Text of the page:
MISSOULA – Douglas Emlen, a Regents Professor of Evolutionary Biology, got quite the surprise Tuesday at the University of Montana.

Dr. Emlen, a noted researcher and author, was teaching his Genetics and Evolution class to 200 students in Urey Lecture Hall. They were learning about cancer – not the most uplifting subject – when he was interrupted. His colleague Rich Bridges, another distinguished UM Regents Professor, appeared and marched boldly to the front of the class, handing Emlen a cell phone.

The esteemed scientist on the line (David Hillis of the University of Texas at Austin) informed Emlen he had been selected for induction into the National Academy of Sciences. Emlen becomes only the second person ever chosen for the honor from UM and only the fifth from Montana.

A stunned Emlen forgot to shut off his microphone, so the entire class of students learned the news at the same moment as him. They broke into several rounds of applause and cheers.

“I’m still having a hard time processing it,” Emlen said. “It’s an incredible honor, and I can’t help feeling there are so many others who are more worthy. It was a bit hard to concentrate on my class after receiving that news.

“This honor comes with a great deal of responsibility – to help inform our government and policymakers, and to be an active ambassador for science,” he said. “I love that the National Academy is a real champion for science, and I’m excited to become a part of that.”

The NAS is a private, nonprofit institution that was first established under a congressional charter signed by President Abraham Lincoln in 1863. It recognizes achievements in science by election to membership, and – with the National Academy of Engineering and the National Academy of Medicine – provides science, engineering and health policy advice to the federal government and other organizations.

UM’s other NAS member is Jim Elser, director of UM’s Flathead Lake Biological Station, who was elected to the prestigious group in 2019.

“This is an incredible honor for Doug and well deserved,” said Scott Whittenburg, UM vice president for research and creative scholarship. “Membership in the National Academy for many disciplines is only surpassed by a Nobel Prize. For UM to have two active members in the NAS speaks to the world-class research being conducted by our faculty.”

The son of a scientist, Emlen earned his doctorate from Princeton University in 1994 and was a postdoctoral researcher at Duke University before joining the UM faculty in 1994.

Emlen’s research has focused on why certain animal species get into evolutionary arms races that result in massive weaponry, like the (relatively) huge horns of many beetles, the antlers of elk, the claws of fiddler crabs or the teeth of saber-toothed tigers.

With one of his first study species, dung beetles, Emlen learned that weaponry like bigger horns usually provide the most access to females, as big-horned males guard tunnels to their mates. Bigger horns usually win beetle battles. However, evolving massive horns eats up resources, and some smaller, faster males of the same species will forgo this cost altogether to reach females via side tunnels and pass on their genes. So bigger is usually better, but evolution makes exceptions.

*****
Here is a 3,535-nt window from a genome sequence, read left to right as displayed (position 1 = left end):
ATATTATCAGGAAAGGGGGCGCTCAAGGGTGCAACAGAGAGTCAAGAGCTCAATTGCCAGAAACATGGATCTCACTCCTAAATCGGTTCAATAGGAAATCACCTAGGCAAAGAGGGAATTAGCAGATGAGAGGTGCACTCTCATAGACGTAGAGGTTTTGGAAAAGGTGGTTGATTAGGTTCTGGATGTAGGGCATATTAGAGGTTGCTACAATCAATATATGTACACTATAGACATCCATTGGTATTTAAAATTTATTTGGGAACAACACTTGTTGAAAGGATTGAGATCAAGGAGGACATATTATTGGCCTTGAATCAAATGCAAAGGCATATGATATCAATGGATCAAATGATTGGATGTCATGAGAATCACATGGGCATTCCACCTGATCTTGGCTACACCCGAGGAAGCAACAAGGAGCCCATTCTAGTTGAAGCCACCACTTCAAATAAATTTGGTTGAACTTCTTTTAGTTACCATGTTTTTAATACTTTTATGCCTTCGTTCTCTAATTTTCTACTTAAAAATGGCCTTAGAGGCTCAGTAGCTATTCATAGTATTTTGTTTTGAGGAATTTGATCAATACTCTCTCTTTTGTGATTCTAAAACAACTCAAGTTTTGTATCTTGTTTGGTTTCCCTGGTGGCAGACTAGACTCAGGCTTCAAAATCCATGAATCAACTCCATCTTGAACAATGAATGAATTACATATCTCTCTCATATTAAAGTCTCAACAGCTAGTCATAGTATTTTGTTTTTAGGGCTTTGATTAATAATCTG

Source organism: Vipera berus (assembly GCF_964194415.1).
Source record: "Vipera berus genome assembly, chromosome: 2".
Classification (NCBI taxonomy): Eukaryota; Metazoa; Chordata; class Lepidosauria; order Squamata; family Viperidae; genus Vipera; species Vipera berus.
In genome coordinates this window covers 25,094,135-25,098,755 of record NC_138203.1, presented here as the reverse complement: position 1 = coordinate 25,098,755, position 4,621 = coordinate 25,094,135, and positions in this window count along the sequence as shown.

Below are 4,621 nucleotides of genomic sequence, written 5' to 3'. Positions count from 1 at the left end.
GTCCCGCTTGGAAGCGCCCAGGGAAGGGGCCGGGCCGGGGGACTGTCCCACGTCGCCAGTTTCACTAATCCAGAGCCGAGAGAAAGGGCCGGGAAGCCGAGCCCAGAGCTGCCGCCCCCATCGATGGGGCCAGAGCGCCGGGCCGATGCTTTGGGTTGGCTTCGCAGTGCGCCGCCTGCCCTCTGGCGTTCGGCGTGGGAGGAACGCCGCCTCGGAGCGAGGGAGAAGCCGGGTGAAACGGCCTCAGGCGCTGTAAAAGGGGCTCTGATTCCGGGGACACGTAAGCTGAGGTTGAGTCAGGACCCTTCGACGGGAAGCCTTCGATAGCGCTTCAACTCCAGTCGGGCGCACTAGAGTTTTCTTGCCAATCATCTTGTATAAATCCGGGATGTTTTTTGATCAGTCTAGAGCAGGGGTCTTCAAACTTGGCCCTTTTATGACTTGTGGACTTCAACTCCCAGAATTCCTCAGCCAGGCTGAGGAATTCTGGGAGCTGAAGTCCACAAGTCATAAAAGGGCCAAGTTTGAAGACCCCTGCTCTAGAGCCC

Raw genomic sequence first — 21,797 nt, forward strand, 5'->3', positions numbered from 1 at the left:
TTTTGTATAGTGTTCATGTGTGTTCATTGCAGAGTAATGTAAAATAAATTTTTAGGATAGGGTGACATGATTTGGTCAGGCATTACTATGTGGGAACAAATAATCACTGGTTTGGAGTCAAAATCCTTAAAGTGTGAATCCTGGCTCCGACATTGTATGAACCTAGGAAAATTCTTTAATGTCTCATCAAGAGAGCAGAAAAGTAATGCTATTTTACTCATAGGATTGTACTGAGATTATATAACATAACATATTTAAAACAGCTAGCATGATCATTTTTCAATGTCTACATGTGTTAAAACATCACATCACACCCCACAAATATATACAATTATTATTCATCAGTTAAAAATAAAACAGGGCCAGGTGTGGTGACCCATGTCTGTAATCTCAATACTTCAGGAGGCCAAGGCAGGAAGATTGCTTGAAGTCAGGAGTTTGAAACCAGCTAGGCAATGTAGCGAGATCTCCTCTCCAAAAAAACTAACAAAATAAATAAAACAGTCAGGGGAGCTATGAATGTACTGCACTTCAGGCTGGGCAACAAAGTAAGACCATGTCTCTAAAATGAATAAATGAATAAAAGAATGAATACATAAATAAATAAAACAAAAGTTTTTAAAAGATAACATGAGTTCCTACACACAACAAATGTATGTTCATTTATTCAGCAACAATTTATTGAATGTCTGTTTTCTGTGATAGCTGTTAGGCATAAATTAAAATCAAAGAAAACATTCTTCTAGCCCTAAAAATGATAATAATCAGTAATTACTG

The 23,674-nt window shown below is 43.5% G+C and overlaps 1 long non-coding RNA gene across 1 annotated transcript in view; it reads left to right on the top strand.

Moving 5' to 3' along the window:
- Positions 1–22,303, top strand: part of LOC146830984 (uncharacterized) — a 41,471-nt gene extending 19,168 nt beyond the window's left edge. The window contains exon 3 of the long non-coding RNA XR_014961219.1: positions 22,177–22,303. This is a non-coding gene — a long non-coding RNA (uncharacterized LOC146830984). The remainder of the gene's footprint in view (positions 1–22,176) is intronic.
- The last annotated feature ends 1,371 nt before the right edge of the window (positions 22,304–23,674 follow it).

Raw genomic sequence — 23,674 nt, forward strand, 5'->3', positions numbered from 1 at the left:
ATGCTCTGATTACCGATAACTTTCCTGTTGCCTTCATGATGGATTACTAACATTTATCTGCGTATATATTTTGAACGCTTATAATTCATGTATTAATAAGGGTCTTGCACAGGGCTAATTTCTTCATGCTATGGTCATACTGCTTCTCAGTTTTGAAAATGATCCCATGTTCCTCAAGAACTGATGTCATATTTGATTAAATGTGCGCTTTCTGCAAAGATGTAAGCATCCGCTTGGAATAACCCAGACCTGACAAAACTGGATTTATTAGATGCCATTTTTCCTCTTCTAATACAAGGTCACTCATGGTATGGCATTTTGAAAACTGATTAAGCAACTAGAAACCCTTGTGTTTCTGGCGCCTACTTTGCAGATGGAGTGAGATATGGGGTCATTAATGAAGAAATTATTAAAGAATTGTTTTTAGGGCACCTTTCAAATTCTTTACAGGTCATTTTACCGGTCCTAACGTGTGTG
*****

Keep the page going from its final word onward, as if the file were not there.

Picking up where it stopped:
In 2020, Emlen was named a Regents Professor, the highest professor rank in the Montana University System. In 2016, he became the first researcher from any Montana institution to be elected to the American Academy of Arts and Sciences. He earned a Presidential Early Career Award in 2002, the E.O. Wilson Naturalist Award in 2013 and UM’s Distinguished Teaching Award in 2014. He was named the Montana Professor of the Year in 2015 from the Carnegie Foundation and Council for Advancement and Support of Education.

Emlen also is an accomplished author. His 2015 book “Animal Weapons: The Evolution of Battle” earned the Phi Beta Kappa science book of the year in 2015. The textbook he coauthored, “Evolution: Making Sense of Life,” is used by more than 250 universities and colleges and is in its third edition. He also wrote a book for middle school readers, “Beetle Battles: One Scientist’s Journey of Adventure and Discovery,” which was released in 2019.

Additionally, a national organization recently ranked Emlen’s ecology and evolution courses among the top 25 programs globally, above such universities as Arizona State, Yale, Harvard and Princeton.

Six years ago, NOVA and Britain’s BBC partnered to create a documentary about Emlen’s work titled “Nature’s Wildest Weapons: Horns, Tusks and Antlers.” It includes a memorable scene where the horse Emlen is riding near Flathead Lake is bluff-charged by an elk. His research also has been in featured in outlets such as The New York Times, National Public Radio’s “Fresh Air” and “Science Friday,” “SciShow” on YouTube and “MeatEater.”

Emlen even has lectured for the U.S. military, which is interested in how naturally occurring arms races in the animal world can shed light on the escalation of human weapon systems, like Minuteman nuclear missiles.

The professor has been published in major scientific journals. Twenty of his articles have been cited over 100 times, and his top eight have been cited more than 300 times, signaling a body of work that is broadly respected and has far-reaching influence around the globe.

- by UM News Service -

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